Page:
So when someone arrived at an air- or seaport to embark on a waiting U.S. plane or boat, particularly in the chaot­ic final weeks, they still needed some kind of papers to get them past their own government’s guards. Ever the diplomat, Lehmann explained his emergency solution: creation by the U.S. Embassy of thousands of “laissez-passer” passport substitutes that were “ostensibly created by the South Viet­namese government, which we hand­ed out.”

“I suspect that we all broke the law,” he says. But apart from carping con­gressmen, no one in Washington inter­fered. Finally, on April 25, the embassy was permitted by the U.S. attorney general to employ his so-called “parole authority” to grant legal asylum status to the thousands of Vietnamese flood­ing into Guam and the Philippines.

The embassy’s moral obligation was clear up to a point. However, among the 2,000 or so American employees of various U.S. agencies (not to mention a couple of hundred retired Americans who had stayed on to live with “com­mon-law Vietnamese wives” as well as high-profile Vietnamese “friends”) were many more thousands of Viet­namese dependents—primarily wives, girlfriends, and children, but al­so great numbers of more distant Viet­namese relatives. Lehmann and his colleagues “had to draw the line some­where.” Many “senior people,” antici­pating the worst, had already gotten their families out, “but we did have to turn people down,” like the Vietname­se sister of one of Lehmann’s personal guards. Husbands, wives, and children got first priority and “we did not suc­ceed in getting everyone out” who may have had a good case for leaving.

In all, Lehmann says, the American embassy “helped to get out about 135,000 people,” and during the heavi­est period, between April 25 and 29, an astounding 27,000, “mostly by military fixed-wing airlift.” The vast majority of these were Vietnamese, most of whom were resettled in the United States. Lehmann had previously served for nine months as consul general in the Mekong Delta, and for a non-Vietnamese speaker he knew the country pretty well. He still bristles at the suggesti­on that the United States was slow in re­sponding to the im­pending refugee crisis. “As early as February 20,” even before Thieu decided to pull his ar­my out Pleiku and Kontum in the Central Highlands, Lehmann was working with the Marines on an evacua­tion plan.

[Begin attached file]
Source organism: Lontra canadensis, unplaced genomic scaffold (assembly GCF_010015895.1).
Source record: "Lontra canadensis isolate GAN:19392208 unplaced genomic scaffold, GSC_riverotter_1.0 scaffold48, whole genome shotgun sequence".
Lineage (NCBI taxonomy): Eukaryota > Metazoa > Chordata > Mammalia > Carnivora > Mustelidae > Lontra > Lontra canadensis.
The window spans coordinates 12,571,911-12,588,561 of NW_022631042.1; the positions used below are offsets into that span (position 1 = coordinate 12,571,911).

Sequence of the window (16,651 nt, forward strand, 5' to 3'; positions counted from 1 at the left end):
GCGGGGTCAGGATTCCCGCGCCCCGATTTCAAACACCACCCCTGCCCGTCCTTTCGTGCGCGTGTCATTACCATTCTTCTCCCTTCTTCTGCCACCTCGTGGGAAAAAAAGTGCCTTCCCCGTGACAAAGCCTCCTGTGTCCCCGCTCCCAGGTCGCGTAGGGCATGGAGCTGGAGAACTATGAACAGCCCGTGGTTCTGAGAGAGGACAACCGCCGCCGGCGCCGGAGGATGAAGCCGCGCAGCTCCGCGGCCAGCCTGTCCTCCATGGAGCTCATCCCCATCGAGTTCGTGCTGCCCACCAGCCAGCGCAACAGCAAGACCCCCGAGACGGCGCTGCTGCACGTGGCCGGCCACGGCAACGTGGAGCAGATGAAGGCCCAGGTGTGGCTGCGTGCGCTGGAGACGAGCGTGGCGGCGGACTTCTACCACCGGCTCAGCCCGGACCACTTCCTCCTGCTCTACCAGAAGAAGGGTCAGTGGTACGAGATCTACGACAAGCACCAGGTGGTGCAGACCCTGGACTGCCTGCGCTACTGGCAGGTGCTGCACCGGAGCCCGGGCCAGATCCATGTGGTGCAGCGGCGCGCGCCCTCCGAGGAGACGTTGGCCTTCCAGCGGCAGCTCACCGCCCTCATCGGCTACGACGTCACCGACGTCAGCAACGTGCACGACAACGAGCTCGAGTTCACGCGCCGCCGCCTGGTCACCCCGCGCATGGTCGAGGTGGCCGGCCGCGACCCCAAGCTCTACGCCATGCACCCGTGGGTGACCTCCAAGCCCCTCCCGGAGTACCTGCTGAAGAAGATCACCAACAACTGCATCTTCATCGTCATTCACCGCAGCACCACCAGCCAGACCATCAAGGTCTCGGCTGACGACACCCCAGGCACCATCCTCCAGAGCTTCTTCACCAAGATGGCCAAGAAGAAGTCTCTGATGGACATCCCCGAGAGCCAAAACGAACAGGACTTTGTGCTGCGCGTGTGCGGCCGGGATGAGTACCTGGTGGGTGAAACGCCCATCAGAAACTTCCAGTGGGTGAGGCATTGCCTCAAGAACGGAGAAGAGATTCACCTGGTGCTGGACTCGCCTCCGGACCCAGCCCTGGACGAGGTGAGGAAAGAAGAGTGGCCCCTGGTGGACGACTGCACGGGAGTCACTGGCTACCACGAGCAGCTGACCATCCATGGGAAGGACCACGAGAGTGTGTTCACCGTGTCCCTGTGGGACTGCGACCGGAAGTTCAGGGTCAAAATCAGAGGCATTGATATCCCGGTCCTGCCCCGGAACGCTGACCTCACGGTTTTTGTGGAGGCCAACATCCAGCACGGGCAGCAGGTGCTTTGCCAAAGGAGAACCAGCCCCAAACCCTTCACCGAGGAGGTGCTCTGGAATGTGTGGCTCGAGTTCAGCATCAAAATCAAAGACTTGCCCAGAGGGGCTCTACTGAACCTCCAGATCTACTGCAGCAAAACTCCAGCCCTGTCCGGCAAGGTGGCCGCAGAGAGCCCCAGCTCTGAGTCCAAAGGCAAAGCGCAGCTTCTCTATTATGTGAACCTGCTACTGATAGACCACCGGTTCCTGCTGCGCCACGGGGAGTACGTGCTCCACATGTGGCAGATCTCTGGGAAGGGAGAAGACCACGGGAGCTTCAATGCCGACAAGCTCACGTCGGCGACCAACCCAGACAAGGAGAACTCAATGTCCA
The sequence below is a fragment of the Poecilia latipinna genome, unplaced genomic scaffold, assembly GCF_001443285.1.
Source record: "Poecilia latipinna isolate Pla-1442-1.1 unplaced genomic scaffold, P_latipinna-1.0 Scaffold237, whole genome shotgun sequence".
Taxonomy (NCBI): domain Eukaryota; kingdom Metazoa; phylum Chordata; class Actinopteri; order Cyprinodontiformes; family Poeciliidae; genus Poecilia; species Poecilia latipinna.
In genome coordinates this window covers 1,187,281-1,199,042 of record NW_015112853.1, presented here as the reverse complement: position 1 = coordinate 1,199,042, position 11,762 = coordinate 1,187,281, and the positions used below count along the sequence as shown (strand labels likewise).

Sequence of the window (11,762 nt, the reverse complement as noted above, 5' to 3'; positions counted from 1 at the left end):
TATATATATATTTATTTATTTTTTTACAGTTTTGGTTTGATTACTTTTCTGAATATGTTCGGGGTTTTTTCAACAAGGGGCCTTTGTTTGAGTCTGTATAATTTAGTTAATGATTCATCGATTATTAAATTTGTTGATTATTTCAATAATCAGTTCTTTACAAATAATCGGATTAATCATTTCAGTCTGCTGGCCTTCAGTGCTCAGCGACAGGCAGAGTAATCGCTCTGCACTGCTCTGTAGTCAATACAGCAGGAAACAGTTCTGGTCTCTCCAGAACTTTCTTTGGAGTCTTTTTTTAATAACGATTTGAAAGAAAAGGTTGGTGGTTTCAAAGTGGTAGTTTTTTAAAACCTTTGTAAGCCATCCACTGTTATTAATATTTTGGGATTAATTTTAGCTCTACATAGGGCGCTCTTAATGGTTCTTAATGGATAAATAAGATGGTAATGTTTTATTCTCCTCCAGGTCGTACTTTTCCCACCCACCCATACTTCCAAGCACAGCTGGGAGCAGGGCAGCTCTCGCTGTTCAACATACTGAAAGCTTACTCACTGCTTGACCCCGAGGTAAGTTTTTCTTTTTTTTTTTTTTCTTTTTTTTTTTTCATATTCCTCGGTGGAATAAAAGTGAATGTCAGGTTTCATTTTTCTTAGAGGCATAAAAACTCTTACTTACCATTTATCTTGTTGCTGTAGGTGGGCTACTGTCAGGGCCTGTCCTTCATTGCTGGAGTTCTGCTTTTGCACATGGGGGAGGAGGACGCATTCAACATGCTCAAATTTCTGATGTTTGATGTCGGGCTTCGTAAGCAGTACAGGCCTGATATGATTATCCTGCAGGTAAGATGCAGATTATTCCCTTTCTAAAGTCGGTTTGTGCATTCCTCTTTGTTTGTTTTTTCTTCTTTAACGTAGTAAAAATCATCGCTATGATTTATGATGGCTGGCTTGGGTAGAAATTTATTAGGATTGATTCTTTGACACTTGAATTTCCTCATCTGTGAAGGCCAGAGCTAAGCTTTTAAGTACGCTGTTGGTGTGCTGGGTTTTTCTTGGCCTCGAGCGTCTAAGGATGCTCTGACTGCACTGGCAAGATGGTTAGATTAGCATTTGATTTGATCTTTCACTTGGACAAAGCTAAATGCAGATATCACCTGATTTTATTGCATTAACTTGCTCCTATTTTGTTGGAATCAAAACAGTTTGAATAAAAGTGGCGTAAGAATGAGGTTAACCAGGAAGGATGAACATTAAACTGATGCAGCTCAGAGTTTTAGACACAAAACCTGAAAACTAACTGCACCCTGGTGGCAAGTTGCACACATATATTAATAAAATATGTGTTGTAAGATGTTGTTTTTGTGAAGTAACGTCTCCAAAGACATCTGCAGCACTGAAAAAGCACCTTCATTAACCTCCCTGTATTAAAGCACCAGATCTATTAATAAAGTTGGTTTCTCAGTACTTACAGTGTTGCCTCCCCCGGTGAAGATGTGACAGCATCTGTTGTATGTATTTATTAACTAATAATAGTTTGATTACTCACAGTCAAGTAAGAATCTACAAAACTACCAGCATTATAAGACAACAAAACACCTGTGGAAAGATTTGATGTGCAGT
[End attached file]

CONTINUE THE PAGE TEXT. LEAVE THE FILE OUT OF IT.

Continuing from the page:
“Of course,” he says, “we kept this very, ve­ry quiet. If we started to call it an evacuation, which it was, we would create a panic and things would get out of hand” as they eventu­ally did anyway, in Da Nang on March 26, when the airfield shut down “because it was just overrun by mobs.”

Although I disagree with Lehmann’s poli­tics I admire him for completing what must have been one of the most thankless tasks in the history of American diplomacy. I asked him if he would venture any advice for his poten­tial successors in Iraqi refugee man­agement. Himself a political refugee, Lehmann is quite sensitive on the topic. His family left Hitler’s Germany in 1934 because his father, the archaeologist Karl Lehmann, had two Jewish grand­parents and was thus deemed half-Jewish under the Nazi racial laws and fired from his university post.

“I’ve only thought about Vietnam,” he said. “But I think if you’ve made a commitment and enlisted a great many people on the assumption that you will prevail and this [pulling out] means abandoning them and reneging on our commitment, that forces an obligation on us of saving the people who have helped us. Especially being a nation of immigrants, it would be un-American not to be generous. And we can afford it.”

If Undersecretary of State Nicholas Burns has the time, he might want to chat with Lehmann. If the newly stu­dious President Bush is too busy to get on the phone, Lehmann’s oral history is available at the Gerald Ford Presi­dential Library in Grand Rapids, Michigan. It makes riveting reading, even if you’re staying the course.